Opinion | Threats to cock the debt ceiling are more dangerous than ever

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Peter R. Orszag, managing director of financial advisory at Lazard, is a former director of the Office of Management and Budget and the Congressional Budget Office.

Could 2023 be the year the debt ceiling time bomb finally explodes?

In October, House Minority Leader Kevin McCarthy (R-Calif.) warned that Republicans plan to use the debt limit as leverage to demand spending cuts, potentially including Social Security and health care cuts, that President Biden will not accept. Now that Republicans have won control of the House and McCarthy is potentially the next speaker, the threat is real. And this time, thanks to shifting political forces and lower liquidity levels in the Treasury market, the danger is greater than it has ever been.

That makes the upcoming lame session of Congress the most important since at least 1974. It would be wise to find a way to raise the debt ceiling before control of the House changes.

The debt ceiling – now $31.4 trillion, a level that will be exceeded by the third quarter of 2023 – is an anachronism. Congress enacts changes to tax laws and entitlement programs (such as Social Security and Medicare) and sets out-of-entitlement spending each year. These decisions, in turn, exhaust the political levers available to control the level of US public debt. (Debt evolution is also influenced by the economy, market interest rates and other factors, but these are mostly beyond the control of politicians).

As the Government Accountability Office has written, “The debt ceiling does not control the amount of debt. Instead, it is an ex post measure that limits the Treasury’s ability to borrow to finance decisions already enacted by Congress and the President.”

If the debt limit were simply a trivial accounting constraint regularly adjusted by Congress and the White House to reflect policies already enacted, it could be harmless. But politicians have learned to wield it like a weapon.

It is especially dangerous in today’s highly polarized environment, because the political norms that governed past negotiations – in particular, the idea that avoiding default is paramount – may no longer hold. In a world with unclear exit ramps on crucial issues including the war in Ukraine and rising tension with China, there is no need for a new Gordian knot around the debt limit.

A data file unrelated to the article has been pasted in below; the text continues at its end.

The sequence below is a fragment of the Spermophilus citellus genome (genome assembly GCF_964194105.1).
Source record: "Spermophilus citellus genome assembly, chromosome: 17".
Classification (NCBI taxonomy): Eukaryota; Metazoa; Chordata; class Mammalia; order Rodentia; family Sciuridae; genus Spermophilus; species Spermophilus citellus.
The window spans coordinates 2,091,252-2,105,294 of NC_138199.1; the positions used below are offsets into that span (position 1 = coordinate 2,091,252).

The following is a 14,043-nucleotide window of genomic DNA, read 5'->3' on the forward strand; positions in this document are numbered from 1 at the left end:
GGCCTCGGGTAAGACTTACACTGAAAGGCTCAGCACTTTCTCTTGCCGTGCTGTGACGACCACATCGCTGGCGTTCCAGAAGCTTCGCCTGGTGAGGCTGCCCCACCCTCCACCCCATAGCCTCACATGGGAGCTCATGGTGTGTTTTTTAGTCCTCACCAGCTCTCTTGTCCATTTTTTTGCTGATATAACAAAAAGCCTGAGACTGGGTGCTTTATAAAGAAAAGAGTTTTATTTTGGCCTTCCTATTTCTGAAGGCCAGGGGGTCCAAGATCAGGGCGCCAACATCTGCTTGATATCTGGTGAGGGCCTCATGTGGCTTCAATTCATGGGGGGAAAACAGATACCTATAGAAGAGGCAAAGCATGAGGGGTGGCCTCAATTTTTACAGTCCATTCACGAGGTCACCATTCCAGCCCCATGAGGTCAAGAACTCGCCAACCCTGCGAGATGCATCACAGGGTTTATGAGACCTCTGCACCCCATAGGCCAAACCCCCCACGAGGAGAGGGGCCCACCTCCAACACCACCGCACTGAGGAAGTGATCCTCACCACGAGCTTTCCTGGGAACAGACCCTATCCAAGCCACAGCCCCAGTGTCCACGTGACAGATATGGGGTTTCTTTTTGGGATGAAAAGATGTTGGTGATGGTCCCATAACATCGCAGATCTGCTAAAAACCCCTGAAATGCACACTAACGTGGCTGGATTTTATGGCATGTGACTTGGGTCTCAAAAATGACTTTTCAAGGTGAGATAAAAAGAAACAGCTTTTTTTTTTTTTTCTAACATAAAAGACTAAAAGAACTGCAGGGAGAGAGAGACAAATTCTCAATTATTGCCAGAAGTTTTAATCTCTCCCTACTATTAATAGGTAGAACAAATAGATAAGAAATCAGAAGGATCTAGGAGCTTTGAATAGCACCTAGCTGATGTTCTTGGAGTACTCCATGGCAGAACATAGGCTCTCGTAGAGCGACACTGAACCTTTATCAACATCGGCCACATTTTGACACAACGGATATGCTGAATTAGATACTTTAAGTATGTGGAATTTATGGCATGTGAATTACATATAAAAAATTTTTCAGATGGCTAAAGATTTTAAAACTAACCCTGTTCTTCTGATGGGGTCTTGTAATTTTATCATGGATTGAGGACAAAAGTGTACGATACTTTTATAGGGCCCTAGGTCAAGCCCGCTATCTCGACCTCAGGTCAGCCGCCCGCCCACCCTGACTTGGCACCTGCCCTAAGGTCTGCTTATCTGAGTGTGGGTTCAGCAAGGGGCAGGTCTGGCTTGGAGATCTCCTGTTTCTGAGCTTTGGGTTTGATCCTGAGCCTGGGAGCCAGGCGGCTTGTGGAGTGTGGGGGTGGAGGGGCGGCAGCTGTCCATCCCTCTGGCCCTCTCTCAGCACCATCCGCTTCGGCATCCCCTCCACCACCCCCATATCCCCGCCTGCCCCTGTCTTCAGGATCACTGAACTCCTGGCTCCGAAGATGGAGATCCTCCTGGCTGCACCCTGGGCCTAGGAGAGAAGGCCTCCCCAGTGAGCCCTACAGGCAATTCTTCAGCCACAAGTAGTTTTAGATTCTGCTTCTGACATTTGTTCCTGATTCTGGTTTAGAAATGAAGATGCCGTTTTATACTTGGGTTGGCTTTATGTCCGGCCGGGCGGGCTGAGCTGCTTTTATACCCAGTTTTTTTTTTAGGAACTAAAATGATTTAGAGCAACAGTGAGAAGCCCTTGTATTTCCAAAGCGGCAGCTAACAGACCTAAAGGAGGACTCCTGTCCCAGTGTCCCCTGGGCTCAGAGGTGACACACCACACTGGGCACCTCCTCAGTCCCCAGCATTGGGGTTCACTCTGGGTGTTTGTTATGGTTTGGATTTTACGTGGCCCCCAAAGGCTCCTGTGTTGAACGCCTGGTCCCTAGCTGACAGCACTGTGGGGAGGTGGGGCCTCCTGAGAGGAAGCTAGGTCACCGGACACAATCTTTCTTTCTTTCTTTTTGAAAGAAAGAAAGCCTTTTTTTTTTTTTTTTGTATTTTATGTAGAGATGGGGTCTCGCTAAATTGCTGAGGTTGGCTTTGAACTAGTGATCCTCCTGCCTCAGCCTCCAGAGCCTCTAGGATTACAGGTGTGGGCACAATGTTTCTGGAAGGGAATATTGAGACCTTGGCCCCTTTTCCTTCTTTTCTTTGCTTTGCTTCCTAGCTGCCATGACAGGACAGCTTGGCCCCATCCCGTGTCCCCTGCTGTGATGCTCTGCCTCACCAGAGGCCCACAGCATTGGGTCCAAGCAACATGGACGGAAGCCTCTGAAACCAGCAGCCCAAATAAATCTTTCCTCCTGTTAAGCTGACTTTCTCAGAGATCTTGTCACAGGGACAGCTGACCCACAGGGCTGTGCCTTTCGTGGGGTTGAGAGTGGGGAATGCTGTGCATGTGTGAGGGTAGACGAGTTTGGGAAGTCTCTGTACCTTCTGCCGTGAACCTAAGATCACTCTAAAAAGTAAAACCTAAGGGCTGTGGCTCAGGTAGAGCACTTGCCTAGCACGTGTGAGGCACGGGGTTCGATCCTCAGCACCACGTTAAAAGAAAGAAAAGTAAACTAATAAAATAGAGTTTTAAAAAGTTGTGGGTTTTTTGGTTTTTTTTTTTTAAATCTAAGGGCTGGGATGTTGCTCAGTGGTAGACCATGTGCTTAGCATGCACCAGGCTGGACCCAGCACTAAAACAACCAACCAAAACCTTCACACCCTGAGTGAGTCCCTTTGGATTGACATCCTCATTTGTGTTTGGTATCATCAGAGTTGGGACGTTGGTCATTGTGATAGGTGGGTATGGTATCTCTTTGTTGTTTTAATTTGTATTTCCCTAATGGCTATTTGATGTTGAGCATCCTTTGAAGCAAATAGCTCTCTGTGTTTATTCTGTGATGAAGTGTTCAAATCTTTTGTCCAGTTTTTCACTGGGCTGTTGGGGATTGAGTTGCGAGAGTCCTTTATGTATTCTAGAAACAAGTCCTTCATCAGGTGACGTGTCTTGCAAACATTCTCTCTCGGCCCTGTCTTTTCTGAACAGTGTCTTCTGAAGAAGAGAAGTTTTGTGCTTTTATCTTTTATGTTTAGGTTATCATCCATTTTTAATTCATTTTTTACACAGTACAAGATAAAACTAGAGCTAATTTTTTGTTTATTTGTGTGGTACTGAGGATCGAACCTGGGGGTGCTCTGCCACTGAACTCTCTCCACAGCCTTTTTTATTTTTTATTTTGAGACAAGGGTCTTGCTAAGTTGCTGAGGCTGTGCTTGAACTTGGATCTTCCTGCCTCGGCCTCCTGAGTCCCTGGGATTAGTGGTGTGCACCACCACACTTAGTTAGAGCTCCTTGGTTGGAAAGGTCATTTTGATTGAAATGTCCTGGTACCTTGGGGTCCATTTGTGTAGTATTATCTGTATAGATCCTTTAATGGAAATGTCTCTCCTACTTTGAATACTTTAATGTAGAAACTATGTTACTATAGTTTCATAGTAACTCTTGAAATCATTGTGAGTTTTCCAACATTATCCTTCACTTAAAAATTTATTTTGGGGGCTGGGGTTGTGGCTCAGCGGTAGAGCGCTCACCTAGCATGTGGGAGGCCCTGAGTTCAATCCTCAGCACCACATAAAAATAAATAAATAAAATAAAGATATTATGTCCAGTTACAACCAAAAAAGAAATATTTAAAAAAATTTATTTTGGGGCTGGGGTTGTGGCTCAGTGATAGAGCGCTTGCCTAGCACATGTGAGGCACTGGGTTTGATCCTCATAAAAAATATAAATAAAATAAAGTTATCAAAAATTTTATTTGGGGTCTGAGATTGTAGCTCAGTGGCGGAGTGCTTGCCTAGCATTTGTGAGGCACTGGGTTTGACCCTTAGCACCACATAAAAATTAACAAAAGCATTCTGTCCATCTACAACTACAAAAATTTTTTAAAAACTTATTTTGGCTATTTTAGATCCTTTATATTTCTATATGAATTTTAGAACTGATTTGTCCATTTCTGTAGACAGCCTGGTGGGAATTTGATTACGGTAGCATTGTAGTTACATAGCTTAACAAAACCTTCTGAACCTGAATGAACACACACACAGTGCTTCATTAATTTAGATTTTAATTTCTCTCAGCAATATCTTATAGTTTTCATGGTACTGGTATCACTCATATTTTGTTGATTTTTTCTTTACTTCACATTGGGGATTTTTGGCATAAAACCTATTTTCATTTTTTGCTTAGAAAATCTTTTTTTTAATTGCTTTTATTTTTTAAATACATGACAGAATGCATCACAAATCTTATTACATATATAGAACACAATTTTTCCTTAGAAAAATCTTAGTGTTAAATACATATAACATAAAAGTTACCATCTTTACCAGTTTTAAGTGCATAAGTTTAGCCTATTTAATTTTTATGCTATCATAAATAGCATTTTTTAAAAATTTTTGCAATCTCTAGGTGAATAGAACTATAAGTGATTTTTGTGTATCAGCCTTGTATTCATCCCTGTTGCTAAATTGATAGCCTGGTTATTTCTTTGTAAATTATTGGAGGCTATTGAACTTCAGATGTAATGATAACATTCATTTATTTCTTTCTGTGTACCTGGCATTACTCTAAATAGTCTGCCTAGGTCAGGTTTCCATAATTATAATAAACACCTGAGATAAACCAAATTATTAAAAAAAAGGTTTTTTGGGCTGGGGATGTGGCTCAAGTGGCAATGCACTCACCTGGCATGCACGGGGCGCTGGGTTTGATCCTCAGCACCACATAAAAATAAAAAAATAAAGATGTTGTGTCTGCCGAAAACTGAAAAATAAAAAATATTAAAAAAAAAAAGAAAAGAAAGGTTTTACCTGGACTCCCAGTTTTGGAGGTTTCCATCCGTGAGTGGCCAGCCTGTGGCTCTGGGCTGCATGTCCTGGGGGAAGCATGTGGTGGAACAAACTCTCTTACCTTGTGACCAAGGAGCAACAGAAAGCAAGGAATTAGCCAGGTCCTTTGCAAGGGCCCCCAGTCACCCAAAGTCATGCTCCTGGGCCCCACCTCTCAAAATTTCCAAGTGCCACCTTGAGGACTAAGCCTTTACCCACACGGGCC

Nor is this a good time to raise further questions about our country’s willingness to break our own laws and regulations, an issue often raised by executives and business leaders around the world.

Another new concern centers on signs of less liquidity in the Treasury market. In July 2021, the Group of Thirty, an independent organization of economic thinkers, reported that “the aggregate amount of capital allocated to market-making by bank-affiliated players has not kept pace with the very rapid growth of debt in the Outstanding tradable treasury”. Other analysts point to reduced Treasury purchases by foreigners as a contributing influence; the Federal Reserve’s shift from expansion to contraction of its balance sheet is likely another exacerbating factor.

Whatever the cause, low liquidity levels in the Treasury market are leading to increased volatility. Treasury Secretary Janet L. Yellen is considering efforts to de-escalate tensions, including a potential Treasury buyback program and increased transparency. It is unclear what measures will work, but what the Treasury market will definitely do Not need is heightened uncertainty about the debt ceiling. Nervousness about less liquidity in Treasuries makes threats to the debt limit more dangerous than in the past.

There are two ways to reduce the risk of the situation in the lame session of Congress. One is smooth ordering, which would require the cooperation of Senate Minority Leader Mitch McConnell (R-Ky.) and a number of sitting Republican senators wise enough to join Democrats in addressing the issue now. But that might not even happen.

The other option involves a new budget resolution, which would facilitate the use of the reconciliation process to raise the debt limit, as was done in 1990, 1993 and 1997. This approach would require two votes: the first on the budget resolution and the second on reconciliation. It would take about two weeks of sitting in the Senate, but could be accomplished with just 50 votes.

Any Democrat opposed to taking such a painful vote now should consider how much influence their party will lose once Republicans control the House and how much higher the risk of default will be. It is generally not a good idea to enter into a negotiation with a time bomb and a counterparty willing to detonate it.

The next two years will be turbulent, however. The president and Congress can make them less risky by addressing the debt limit in December.

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